Therizinosauria i.s.:  Skull bones from the LK of Alberta appear to belong to a therizinosaurian.

Taxon or Taxa: Time/Place: Comments:
"Chilantaisaurus" zheziangensis (N.D.) Dong, 1979 Cenomanian-Turonian (LK) of China This is an indeterminate therizinosaurian based on partial hindlimb remains. It has sometimes been described as part of the holotype of Nanshiungosaurus brevispinus, but unless there's a location wrong, that is an unlikely possibility.
?Eshanosaurus deguchiianus Xu, Zhao, and Clark, 2001 ?Hettangian (?EJ) of China So what's this doing here, you who have read the entry for Falcarius ask. Well, it's here. Based on a partial jaw, this could be the earliest known therizinosaurian (and coelurosaurian), or it could be a prosauropod-type critter. From what is now known of basal therizinosaurians, I lean toward the latter interpretation, but then there we get a full redescription that puts it as a therizinosaur and certainly not a prosauropod, so go figure. Time-traveler? Misidentified rock unit?  Some heretofore-unsuspected early radiation that split from the therizinosaur line but isn't related to the later versions?  A member of some otherwise unknown group?
?Martharaptor greenriverensis Senter, Kirkland, and DeBlieux, 2012 ?early Aptian (EK) of Utah Martharaptor potentially represents a second Cedar Mountain Formation therizinosaur. Inconveniently, it did not follow in the footsteps of Falcarius, its predecessor (both geologically and scientifically), by being found in a massive bonebed. Instead, it is known from a somewhat scrappy partial postcranial skeleton; this circumstance, along with its basal characteristics, mean its taxonomic relationships aren't a lock.
"Nanshiungosaurus" bohlini Dong and Yu, 1997 ?Barremian-?Albian (EK) of China Originally referred to Nanshuingosaurus, this large therizinosaurian is currently difficult to place because of the paucity of therizinosaurian remains in general.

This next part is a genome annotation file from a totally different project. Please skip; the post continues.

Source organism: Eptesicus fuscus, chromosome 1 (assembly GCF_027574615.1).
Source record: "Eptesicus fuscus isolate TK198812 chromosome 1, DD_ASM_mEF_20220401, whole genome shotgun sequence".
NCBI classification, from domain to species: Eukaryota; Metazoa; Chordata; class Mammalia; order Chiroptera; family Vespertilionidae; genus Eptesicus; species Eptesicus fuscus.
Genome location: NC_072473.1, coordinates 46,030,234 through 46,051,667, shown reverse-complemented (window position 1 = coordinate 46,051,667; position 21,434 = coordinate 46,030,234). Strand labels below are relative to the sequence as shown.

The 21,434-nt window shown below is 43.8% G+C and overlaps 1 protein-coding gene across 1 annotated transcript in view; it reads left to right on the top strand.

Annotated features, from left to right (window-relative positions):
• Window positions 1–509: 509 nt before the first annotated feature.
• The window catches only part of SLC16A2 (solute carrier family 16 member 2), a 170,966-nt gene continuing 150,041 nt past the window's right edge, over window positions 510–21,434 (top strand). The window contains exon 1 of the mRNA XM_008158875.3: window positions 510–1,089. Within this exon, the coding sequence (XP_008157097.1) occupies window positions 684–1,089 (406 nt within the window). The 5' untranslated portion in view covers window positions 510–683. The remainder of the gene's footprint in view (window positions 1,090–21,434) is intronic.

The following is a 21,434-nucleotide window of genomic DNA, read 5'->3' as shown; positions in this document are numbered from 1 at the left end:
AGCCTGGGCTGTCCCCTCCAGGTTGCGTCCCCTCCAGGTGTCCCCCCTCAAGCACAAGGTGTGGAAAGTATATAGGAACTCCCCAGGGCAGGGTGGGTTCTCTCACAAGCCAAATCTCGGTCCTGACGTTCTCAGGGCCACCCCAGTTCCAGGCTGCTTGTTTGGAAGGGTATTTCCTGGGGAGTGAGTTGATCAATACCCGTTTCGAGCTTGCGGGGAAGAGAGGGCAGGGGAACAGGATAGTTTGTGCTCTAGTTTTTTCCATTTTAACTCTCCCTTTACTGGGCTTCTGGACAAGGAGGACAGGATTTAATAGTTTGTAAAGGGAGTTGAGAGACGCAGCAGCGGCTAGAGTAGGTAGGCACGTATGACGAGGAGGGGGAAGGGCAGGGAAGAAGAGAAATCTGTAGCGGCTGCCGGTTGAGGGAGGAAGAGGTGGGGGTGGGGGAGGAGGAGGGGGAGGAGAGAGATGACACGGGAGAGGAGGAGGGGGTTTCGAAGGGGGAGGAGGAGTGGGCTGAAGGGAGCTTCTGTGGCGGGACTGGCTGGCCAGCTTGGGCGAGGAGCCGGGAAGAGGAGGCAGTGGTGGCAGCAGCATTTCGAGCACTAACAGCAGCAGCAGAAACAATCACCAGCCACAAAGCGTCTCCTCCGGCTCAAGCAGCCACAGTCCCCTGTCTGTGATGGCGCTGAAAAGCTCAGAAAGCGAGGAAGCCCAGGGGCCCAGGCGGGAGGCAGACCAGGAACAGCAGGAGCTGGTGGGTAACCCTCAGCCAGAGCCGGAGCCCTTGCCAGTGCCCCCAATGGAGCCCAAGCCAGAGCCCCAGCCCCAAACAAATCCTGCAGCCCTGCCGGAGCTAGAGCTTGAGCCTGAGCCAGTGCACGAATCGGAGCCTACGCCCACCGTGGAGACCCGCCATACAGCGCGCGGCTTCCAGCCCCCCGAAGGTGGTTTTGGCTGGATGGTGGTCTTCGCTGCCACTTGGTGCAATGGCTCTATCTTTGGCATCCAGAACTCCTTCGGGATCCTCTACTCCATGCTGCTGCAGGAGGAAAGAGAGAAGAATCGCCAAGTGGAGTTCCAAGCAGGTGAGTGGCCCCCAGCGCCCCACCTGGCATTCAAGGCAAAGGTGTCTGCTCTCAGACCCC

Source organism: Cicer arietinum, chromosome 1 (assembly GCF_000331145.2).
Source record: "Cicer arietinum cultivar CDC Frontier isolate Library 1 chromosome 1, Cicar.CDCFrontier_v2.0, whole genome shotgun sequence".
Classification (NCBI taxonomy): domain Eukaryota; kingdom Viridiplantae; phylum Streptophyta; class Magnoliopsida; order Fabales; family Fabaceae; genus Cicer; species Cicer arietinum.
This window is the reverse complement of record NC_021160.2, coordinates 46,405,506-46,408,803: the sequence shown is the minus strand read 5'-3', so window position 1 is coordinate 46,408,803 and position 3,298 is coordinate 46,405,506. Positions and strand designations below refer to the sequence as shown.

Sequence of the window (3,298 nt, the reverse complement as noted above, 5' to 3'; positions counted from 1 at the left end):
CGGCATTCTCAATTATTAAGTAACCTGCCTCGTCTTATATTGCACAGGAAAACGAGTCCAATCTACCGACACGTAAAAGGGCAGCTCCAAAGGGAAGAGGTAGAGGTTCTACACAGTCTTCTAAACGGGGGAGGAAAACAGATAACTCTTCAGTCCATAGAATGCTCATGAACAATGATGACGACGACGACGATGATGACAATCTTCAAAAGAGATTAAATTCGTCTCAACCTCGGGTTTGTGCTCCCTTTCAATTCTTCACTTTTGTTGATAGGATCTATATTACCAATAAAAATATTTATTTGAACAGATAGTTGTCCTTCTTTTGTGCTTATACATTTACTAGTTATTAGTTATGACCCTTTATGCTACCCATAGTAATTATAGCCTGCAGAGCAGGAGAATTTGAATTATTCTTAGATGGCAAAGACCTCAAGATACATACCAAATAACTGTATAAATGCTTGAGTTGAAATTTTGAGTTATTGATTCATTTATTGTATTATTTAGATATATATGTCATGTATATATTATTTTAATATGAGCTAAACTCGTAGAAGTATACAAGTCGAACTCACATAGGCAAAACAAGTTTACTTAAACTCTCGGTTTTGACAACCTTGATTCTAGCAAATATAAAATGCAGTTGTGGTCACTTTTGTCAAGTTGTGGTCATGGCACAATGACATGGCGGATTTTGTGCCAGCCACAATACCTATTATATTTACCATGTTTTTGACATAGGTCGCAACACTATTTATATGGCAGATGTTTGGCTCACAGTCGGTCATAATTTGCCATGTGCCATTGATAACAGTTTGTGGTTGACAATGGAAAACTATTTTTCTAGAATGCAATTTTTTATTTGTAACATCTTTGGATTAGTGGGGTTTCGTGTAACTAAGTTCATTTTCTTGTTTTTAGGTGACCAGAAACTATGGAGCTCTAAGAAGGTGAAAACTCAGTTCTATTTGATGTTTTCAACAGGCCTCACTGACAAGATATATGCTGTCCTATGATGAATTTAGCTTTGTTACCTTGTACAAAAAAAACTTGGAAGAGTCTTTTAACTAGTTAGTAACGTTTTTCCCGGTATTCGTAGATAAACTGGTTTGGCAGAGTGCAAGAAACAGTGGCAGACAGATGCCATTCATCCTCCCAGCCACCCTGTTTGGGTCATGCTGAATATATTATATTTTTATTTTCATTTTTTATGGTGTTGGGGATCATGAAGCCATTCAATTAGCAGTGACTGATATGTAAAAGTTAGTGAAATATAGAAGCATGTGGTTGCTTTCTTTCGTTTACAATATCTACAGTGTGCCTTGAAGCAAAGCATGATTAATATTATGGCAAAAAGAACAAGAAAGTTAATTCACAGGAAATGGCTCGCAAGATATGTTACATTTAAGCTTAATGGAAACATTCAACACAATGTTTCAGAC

Taxon or Taxa: Time/Place: Comments:
Beipiaosaurus inexpectus Xu, Tang, and Wang, 1999 early Aptian (EK) of China The largest feathered classic dinosaur known from the Yixian (and the largest animal known there period), this theropod is a basal therizinosaurian. It is known from a partial disarticulated skeleton including remains from most areas of the body.
Alxasaurus elesitaiensis Russell and Dong, 1993 Albian (EK) of Mongolia The discovery of several nearly complete postcranial skeletons pertaining to this beast allowed the "segnosaurids" to be classified better and showed that they were close relatives of Therizinosaurus.

Therizinosauridae:  Possible therizinosaurid embryos are known from the Santonian-Campanian (LK) of China.

Taxon or Taxa: Time/Place: Comments:
Enigmosaurus mongoliensis Barsbold and Perle, 1983 ?Santonian (LK) of Mongolia Based on a pelvis with the characteristic wideswept ilia and backwards-pointing pubis, this therizinosaurid may be synonymous with another (contemporaneous and pelvis-less Erlikosaurus has usually been the favorite speculation).
Erliansaurus bellamanus Xu, Zhang, Sereno, Zhao, Kuang, Han, and Tan, 2002 early Maastrichtian (LK) of China Based on a partial skeleton including a few verts, parts of both the hip and shoulder girdle, and much limb material, Erliansaurus is described as a transitional form between the basal and derived therizinosaurids. It is from the same area as Neimongosaurus, but is a different animal.